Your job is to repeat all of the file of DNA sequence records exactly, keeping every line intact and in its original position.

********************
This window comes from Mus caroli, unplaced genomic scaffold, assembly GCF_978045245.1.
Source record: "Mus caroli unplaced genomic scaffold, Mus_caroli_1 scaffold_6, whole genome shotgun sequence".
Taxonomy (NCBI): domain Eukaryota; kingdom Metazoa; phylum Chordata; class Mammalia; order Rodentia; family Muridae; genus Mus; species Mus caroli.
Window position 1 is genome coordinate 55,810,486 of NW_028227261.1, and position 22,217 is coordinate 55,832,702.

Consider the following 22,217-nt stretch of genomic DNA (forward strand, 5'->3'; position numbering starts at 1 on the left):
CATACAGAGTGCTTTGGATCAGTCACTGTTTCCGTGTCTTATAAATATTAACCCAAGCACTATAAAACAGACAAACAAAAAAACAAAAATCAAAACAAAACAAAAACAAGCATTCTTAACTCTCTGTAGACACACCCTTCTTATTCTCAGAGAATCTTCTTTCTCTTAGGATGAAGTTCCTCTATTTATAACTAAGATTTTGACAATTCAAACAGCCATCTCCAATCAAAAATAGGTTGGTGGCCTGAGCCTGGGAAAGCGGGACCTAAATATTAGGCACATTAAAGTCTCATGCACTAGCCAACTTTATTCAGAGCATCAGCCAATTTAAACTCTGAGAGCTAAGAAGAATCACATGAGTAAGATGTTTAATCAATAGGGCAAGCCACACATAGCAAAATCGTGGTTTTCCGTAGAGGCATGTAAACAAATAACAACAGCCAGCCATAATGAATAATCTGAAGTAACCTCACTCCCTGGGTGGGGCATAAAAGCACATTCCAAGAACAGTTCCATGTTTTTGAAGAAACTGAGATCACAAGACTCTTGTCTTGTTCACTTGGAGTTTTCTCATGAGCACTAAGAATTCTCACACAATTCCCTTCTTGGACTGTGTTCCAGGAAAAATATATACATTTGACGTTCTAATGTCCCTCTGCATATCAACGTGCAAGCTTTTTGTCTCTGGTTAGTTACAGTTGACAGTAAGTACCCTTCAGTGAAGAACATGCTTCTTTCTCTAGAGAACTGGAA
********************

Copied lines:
This window comes from Mus caroli, unplaced genomic scaffold, assembly GCF_978045245.1.
Source record: "Mus caroli unplaced genomic scaffold, Mus_caroli_1 scaffold_6, whole genome shotgun sequence".
Taxonomy (NCBI): domain Eukaryota; kingdom Metazoa; phylum Chordata; class Mammalia; order Rodentia; family Muridae; genus Mus; species Mus caroli.
Window position 1 is genome coordinate 55,810,486 of NW_028227261.1, and position 22,217 is coordinate 55,832,702.

Consider the following 22,217-nt stretch of genomic DNA (forward strand, 5'->3'; position numbering starts at 1 on the left):
CATACAGAGTGCTTTGGATCAGTCACTGTTTCCGTGTCTTATAAATATTAACCCAAGCACTATAAAACAGACAAACAAAAAAACAAAAATCAAAACAAAACAAAAACAAGCATTCTTAACTCTCTGTAGACACACCCTTCTTATTCTCAGAGAATCTTCTTTCTCTTAGGATGAAGTTCCTCTATTTATAACTAAGATTTTGACAATTCAAACAGCCATCTCCAATCAAAAATAGGTTGGTGGCCTGAGCCTGGGAAAGCGGGACCTAAATATTAGGCACATTAAAGTCTCATGCACTAGCCAACTTTATTCAGAGCATCAGCCAATTTAAACTCTGAGAGCTAAGAAGAATCACATGAGTAAGATGTTTAATCAATAGGGCAAGCCACACATAGCAAAATCGTGGTTTTCCGTAGAGGCATGTAAACAAATAACAACAGCCAGCCATAATGAATAATCTGAAGTAACCTCACTCCCTGGGTGGGGCATAAAAGCACATTCCAAGAACAGTTCCATGTTTTTGAAGAAACTGAGATCACAAGACTCTTGTCTTGTTCACTTGGAGTTTTCTCATGAGCACTAAGAATTCTCACACAATTCCCTTCTTGGACTGTGTTCCAGGAAAAATATATACATTTGACGTTCTAATGTCCCTCTGCATATCAACGTGCAAGCTTTTTGTCTCTGGTTAGTTACAGTTGACAGTAAGTACCCTTCAGTGAAGAACATGCTTCTTTCTCTAGAGAACTGGAA